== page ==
• • • • • • movement is a change in position describe the motion in the following video…(DOG ON SKATEBOARD VIDEO) look at the position of the circle on the following screen How do you know the circle moved if your eyes were closed? o used a reference point to determine if an object has changed position motion - change in position The circle moved but… o how fast did it move? o in what path did it move? o What do we mean by speed? speed o rate of change in position o rate of motion instantaneous speed o rate of motion at any given instant o how fast was this vehicle traveling? 56 MPH o how long was this vehicle traveling at 56 MPH? o do not know for sure; at least for an instant constant speed o speed that does not vary Your bike trip o start out from 0 km/h to 20 km/h o slow down to 12 km/h going up a hill o speed up to 35 km/h going down the hill o stop at a red light o start again and maintain 15 km/h o slow down and stop after 5 km = o entire trip took 15 minutes average speed o total distance traveled = = divided by total time of travel What is the relationship between distance, speed, and time? = × Use a thought experiment to explain your findings. d =v ×t o For example  If two people run for a set time and one runs further, how does this relate to their speed?  If one person runs faster for a set time, how does this relate to Motion of swimmers their distance?. average speed 2400 What was Swimmer 1’s speed? 2200 2000 Was it constant? 1800 o 2,400 m ÷ 30 min = 80 m/min | yes 1600 1400 1200 Explain Swimmer 2’s workout? 1000
Distance (m) 800 600 400 200 0

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Swimmer 1 Swimmer 2

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10 Time (min)

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swam 400 m in 10 min | rested for 10 min swam 800 m in 10 min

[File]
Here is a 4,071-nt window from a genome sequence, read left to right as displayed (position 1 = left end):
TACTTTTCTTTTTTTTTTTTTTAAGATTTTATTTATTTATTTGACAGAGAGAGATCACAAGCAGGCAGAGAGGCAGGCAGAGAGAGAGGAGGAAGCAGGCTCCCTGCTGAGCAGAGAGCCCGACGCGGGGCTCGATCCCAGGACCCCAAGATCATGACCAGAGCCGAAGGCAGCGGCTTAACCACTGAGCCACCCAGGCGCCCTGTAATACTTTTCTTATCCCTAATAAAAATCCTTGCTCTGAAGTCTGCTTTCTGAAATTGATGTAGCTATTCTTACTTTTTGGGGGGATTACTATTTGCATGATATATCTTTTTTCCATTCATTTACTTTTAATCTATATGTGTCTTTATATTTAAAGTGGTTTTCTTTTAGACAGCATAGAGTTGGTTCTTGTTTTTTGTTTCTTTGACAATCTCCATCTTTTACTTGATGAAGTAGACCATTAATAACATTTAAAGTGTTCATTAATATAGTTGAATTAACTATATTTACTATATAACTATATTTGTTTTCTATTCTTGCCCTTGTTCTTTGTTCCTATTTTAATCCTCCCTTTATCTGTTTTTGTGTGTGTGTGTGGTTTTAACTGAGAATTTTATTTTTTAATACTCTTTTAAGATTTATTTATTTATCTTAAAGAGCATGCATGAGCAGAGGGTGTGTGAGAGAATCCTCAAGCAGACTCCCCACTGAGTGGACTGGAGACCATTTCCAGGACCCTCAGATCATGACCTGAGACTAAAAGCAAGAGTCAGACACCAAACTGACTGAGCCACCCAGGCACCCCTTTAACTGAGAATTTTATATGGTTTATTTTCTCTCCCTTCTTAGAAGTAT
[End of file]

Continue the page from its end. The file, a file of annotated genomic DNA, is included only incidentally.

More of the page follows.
Distance (km)

What total distance did Swimmer 2 cover? o 1,200 m What was the average speed of Swimmer 2? o 1,200 m ÷ 30 min = 40 m/min Practice Problem – page 67 o average speed = 10 m/s o distance = 219 m o time = ? Review ?s Page 69 1. car – km/h runners – m/s the neighborhood race would involve short distances and short periods of time The Car Trip 2. 435 km / 36.75 h = 11.8 km/h 3. First segment slopes the most. 120 Middle segment does not slope. 110 100 v=d/t 90 80 v = 110 km / 2 h 70 v = 55 km/h 60
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0 30 60 90 • Mini Quiz Time (minutes) 1. What is motion? a change in position 2. What two quantities do you need to calculate average speed? distance and time 3. What does a flat line on a segment of a distance-time graph tell you about the average speed for that time period? no change in distance occurs, so average speed is zero.

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3.2 – Velocity and Acceleration
• • • • • • velocity describes both speed and direction velocity may change o if speed changes o if direction changes acceleration o rate of change of velocity o velocity depends on speed and direction acceleration changes if change in speed or direction occurs Car is moving in a straight line. o Acceleration and velocity are in the same direction. The car speeds up.